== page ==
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People of the Palace

Price: £12.00

by John Craddock

Much has been written about the Crystal Palace at Sydenham – its vast building, contents and grounds, its exhibitions and important visitors. However, comparatively little is known about the people who were employed by the Company and Trust over the century of their existence.

This book tells the story of the men who purchased the Palace, the workmen who lost their lives erecting the building and the directors, secretaries, managers, engineers and instructors of the Crystal Palace Company and their struggle to make the enterprise a going concern.

Sir Joseph Paxton was the presiding genius who got his wish of a larger building than its Great Exhibition parent. Set in 200 acres, Paxton designed impressive and vastly expensive water-works that were intended to rival those at Versailles. The water-towers however, were judged to be inadequate for the task so Isambard Kingdom Brunel was invited to re-design them.

As a result of this and other problems the required capital kept rising and Committees of Investigation recommended changes to the running of the Palace. After being defrauded by the Company registrar, instituting the post of general manager, the suicide of his successor, litigation with a rogue refreshments contractor and two bankruptcies, the Palace was ‘Saved for the Nation’ in 1914. After serving as ‘HMS Crystal Palace’ during the Great War, it was then put back on the road to prosperity by Henry Buckland who was knighted for his achievement. Then, in 1936, after the Palace had been thoroughly renovated it was destroyed by fire.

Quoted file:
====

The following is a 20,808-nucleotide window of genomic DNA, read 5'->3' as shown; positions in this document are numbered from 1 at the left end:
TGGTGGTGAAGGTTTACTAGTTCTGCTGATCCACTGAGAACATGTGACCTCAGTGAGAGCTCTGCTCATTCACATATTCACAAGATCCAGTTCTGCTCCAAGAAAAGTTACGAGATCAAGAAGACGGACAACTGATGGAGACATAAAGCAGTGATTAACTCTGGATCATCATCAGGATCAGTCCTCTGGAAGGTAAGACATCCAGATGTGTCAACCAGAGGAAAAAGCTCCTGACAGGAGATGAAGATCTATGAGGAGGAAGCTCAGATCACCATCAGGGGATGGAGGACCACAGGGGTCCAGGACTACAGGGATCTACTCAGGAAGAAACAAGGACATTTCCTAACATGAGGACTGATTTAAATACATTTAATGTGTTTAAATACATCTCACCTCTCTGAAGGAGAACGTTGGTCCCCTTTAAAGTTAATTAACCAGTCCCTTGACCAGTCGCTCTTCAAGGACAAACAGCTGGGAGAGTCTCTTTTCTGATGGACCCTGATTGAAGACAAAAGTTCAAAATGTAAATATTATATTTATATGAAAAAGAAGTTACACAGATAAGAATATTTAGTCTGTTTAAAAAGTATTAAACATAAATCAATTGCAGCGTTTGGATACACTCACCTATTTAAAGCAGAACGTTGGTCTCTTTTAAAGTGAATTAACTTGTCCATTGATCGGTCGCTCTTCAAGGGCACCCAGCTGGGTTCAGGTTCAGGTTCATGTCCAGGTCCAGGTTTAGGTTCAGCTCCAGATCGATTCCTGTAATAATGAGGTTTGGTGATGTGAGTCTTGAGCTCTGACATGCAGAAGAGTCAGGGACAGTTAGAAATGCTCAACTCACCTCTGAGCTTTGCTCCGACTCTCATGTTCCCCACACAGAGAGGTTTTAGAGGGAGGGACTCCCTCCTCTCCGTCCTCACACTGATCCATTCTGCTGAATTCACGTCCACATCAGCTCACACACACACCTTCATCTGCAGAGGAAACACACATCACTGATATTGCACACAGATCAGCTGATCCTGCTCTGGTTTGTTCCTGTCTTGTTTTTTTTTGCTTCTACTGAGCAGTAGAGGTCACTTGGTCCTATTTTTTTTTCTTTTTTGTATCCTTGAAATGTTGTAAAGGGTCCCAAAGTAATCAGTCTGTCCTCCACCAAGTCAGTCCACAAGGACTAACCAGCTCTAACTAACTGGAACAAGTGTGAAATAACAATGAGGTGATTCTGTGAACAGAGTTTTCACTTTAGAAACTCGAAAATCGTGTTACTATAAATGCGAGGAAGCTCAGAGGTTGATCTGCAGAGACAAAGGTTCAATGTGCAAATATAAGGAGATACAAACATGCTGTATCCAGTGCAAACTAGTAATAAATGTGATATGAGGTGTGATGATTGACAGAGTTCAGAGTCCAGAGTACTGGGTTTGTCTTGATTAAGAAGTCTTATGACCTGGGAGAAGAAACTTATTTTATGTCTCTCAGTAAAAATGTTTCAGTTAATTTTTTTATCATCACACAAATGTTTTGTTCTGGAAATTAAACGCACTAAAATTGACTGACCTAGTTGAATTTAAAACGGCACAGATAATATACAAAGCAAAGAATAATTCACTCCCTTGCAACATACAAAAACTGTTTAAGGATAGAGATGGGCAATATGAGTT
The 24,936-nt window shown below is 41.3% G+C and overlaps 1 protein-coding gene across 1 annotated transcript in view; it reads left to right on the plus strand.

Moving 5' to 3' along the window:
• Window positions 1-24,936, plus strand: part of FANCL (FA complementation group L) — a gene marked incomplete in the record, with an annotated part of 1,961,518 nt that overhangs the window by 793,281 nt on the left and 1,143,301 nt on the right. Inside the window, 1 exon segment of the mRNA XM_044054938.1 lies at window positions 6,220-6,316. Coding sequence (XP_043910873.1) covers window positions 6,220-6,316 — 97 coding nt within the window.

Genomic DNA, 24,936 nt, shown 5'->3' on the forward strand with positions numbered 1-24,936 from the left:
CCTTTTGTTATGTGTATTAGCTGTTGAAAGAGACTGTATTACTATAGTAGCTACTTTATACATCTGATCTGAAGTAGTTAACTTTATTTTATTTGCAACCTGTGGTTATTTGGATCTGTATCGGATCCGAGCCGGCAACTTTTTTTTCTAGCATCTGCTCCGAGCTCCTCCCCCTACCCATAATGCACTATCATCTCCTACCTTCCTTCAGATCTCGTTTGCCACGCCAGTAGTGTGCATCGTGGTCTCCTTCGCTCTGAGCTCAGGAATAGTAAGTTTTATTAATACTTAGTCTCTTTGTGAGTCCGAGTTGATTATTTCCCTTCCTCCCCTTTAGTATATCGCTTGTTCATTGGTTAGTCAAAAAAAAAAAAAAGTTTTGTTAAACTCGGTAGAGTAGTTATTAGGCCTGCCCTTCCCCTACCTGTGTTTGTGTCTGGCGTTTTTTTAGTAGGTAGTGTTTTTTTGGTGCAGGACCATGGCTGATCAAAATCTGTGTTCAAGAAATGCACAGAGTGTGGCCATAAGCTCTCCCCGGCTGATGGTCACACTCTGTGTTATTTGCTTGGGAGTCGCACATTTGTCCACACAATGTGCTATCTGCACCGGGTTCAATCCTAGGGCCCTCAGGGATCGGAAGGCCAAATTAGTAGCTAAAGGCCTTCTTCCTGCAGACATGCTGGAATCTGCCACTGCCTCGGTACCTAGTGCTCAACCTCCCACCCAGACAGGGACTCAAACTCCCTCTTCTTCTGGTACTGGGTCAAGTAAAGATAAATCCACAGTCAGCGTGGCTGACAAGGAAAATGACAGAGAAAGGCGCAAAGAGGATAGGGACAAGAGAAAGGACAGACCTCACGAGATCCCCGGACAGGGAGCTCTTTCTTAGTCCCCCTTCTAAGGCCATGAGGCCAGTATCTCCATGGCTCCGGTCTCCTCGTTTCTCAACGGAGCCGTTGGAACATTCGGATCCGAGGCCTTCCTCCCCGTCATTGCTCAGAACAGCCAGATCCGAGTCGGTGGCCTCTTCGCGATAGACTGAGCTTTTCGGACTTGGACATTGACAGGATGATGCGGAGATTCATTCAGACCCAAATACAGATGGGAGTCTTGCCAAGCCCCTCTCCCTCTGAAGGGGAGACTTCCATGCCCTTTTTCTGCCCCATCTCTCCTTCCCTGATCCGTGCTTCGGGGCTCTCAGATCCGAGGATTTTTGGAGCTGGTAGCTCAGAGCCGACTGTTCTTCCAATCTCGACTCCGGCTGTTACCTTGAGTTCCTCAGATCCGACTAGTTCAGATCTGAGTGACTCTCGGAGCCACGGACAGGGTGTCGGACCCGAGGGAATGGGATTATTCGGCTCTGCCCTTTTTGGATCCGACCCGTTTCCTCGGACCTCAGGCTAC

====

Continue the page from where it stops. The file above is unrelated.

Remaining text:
That was not the end of the story since the Trustees kept the enterprise going for another fifteen years when control of the site was handed over to the London County Council. Today the site is protected but, whatever the future has in store, the People of the Palace with an appendix listing hundreds of Palace personnel offers almost limitless possibilities for further investigation.

103pp A4 paperback, 112 portraits